Art: Painting in Public - Plein Aire

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  1. #1
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    Painting in Public - Plein Aire

    I live in the heart of Memphis and we have some killer scenery around the downtown area, beautiful architecture that has recently been renovated. I want to get out and paint next spring but I'm concerned about some issues special to painting in public.

    First, can you get arrested for loitering? What about muggers and stuff? (Memphis is the murder capital of the United States) Even in a busy place do you run into problems?

    Some of you have more experience with plein aire so let's discuss our experiences.

    Me, I've only drawn stuff in my backyard....

    ---- -
    sehertu mannu narāṭu ina pānāt šagapīru ningishzidda
    abrahadabra
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    Hey there! Pleine air is the shit! Most fun i ever had painting, nad very challenging. I paint in NYC, usually where there are a lot of people. They are very curious, and sometimes ive had up to 15 people behind me watching. Nerve racking at first, but you get used to it. Then there are the kids, they love it, and talk to you and ask loads of questions. Then we have the people that want to chat... Ive never had any problems with mugging and stuff, but as I said, mostly I paint in public places with lots of tourists. If your lucky you might even sell something!

    [url=http://galleryonefone.blogspot.com[/url] This would be my gallery in Sweden

    This would be my Pleine Air blog
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  5. #3
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    Cool thanks Tim, that makes me feel better, maybe I'll head over to Beale sometime when the weather warms up, lots of neon over there.

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    abrahadabra
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    Loitering? Interesting – I’ve never worried about that one. I suppose it isn’t much of a concern around the small towns I’ve loitered in with my paints. I suspect that if you parked yourself right under a “no loitering” sign, you could find yourself being asked to leave. I doubt you would be arrested, unless you made a fuss over leaving when they asked you to.

    The only trouble I ever got in was making the mistake of sitting in a small, private parking lot, and asking someone to move their car when they pulled in and blocked my view. That person turned out to be the owner of the parking lot and attached business. He wasn’t thrilled, and I realized at once what an ass I was being. But all he did was ask me not to ask his customers to move their cars. I left out of embarrassment.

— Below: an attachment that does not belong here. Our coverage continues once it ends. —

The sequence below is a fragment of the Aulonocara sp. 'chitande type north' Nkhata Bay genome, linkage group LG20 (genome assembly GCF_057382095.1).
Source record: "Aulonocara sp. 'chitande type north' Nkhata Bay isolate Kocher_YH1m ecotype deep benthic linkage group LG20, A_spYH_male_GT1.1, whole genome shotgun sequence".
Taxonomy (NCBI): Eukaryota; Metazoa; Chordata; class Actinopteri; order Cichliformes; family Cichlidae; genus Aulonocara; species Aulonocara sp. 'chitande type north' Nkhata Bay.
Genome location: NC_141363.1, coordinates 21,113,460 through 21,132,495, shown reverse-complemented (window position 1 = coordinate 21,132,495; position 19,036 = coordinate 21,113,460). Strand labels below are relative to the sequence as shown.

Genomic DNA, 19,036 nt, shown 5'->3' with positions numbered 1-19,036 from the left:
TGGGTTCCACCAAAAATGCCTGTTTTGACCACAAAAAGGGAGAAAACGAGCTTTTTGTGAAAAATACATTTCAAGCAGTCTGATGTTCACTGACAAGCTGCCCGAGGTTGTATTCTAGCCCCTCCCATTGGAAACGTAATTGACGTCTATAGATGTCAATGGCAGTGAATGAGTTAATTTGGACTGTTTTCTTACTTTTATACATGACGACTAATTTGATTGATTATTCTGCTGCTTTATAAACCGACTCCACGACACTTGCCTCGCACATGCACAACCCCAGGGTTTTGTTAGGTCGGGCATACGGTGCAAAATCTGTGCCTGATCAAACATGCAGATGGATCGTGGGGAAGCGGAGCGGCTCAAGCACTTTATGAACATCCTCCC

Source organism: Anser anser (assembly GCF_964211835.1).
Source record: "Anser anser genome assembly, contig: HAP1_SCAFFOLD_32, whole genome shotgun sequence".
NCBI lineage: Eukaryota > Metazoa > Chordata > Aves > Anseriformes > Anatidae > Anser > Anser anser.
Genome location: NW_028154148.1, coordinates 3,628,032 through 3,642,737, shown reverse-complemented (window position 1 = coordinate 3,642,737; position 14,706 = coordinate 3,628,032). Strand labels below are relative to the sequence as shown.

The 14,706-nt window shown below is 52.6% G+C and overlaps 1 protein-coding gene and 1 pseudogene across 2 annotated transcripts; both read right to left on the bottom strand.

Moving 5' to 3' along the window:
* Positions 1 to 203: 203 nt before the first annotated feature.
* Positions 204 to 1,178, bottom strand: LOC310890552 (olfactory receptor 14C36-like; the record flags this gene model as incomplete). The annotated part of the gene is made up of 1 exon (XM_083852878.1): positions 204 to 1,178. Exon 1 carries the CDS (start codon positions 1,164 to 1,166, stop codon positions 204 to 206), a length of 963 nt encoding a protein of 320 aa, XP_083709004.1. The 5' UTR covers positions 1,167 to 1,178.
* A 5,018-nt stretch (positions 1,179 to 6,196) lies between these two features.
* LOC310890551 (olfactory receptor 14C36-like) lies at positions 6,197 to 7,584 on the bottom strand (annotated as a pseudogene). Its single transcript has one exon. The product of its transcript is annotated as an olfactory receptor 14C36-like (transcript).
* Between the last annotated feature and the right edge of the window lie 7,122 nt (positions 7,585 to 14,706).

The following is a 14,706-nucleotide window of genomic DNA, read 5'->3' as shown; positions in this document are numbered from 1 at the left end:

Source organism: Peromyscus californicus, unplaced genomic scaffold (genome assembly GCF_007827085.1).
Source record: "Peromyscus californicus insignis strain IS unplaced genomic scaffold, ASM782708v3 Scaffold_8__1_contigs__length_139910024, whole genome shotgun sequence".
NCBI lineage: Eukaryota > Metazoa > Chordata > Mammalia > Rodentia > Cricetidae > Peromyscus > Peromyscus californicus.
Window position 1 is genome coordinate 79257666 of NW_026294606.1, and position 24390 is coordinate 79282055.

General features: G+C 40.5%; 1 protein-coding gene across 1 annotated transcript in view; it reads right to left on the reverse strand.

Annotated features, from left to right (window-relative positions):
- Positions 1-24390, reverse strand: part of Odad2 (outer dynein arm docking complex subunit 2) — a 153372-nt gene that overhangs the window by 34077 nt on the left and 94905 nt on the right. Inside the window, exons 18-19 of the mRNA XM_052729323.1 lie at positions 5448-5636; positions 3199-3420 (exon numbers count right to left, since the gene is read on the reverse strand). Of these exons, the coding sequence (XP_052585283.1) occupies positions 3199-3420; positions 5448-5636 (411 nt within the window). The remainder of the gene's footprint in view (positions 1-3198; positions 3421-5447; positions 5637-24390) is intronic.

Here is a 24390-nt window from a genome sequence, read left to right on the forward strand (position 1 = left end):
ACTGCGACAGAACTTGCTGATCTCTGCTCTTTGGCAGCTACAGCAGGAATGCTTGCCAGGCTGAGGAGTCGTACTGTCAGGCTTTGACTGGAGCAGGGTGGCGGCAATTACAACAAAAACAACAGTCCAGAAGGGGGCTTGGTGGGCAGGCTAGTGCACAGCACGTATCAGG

On another occasion, a shop-owner was opening up, and setting out goods around me while I painted. I asked him if he would like me to move. He laughed and said I was good for business.

    Muggers. . . use as much common sense as possible, I guess. Don’t set up somewhere that feels too empty or unsafe. Don’t hesitate to get up and leave n the middle of a good painting if an area you thought was safe starts to feel unsafe. Maybe keep a wallet on you with just some cash and dummy cards, so that if you get mugged you’ll have a decoy to hand over. Maybe wear your grubbiest possible painting clothes so that you don’t look worth robbing.

    I suspect mostly you’ll find yourself talking with curious people, though. Painting in public is a great way to end up in conversation with people you wouldn’t normally chat with.

    Have fun out there!

    I think you are awesome, and I wish you the best in your endeavors, but I am tired of repeating myself, I am very busy with my new baby, and I am no longer a regular participant here, so please do not contact me to ask for advice on your career or education. All of the advice that I have to offer can already be found in the following links. Thank you.

    Perspective 101, Concept Art 101, Games Industry info,Oil Paint info, Acrylic Paint info, my sketchbook.
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    It can definitely be a bit nerve wracking, but I've never regretted it.
    You can always start with drawing plein aire first.

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    The kids and families are great, and tourists also often want to see what you are doing. You run into a heckler from time to time who will yell out of a passing car trying to get you to mess up, or something like that. If you are in a dicey neighborhood maybe fix up a rear view mirror to your easel. I have thought about that because of the mountain lion threat in some of the places I go to.

    The problem I have had with governmental authority is as follows: I was drawing trees in my sketchbook one day in a government mall near my office. There is a federal building in that mall and a federal goon came out and looked through my sketchbook for terrorist plans. When he didn't find any he nevertheless insisted that I leave. Don't go near federal buildings. The First Amendment apparently doesn't count if you are drawing in the same block as a federal building.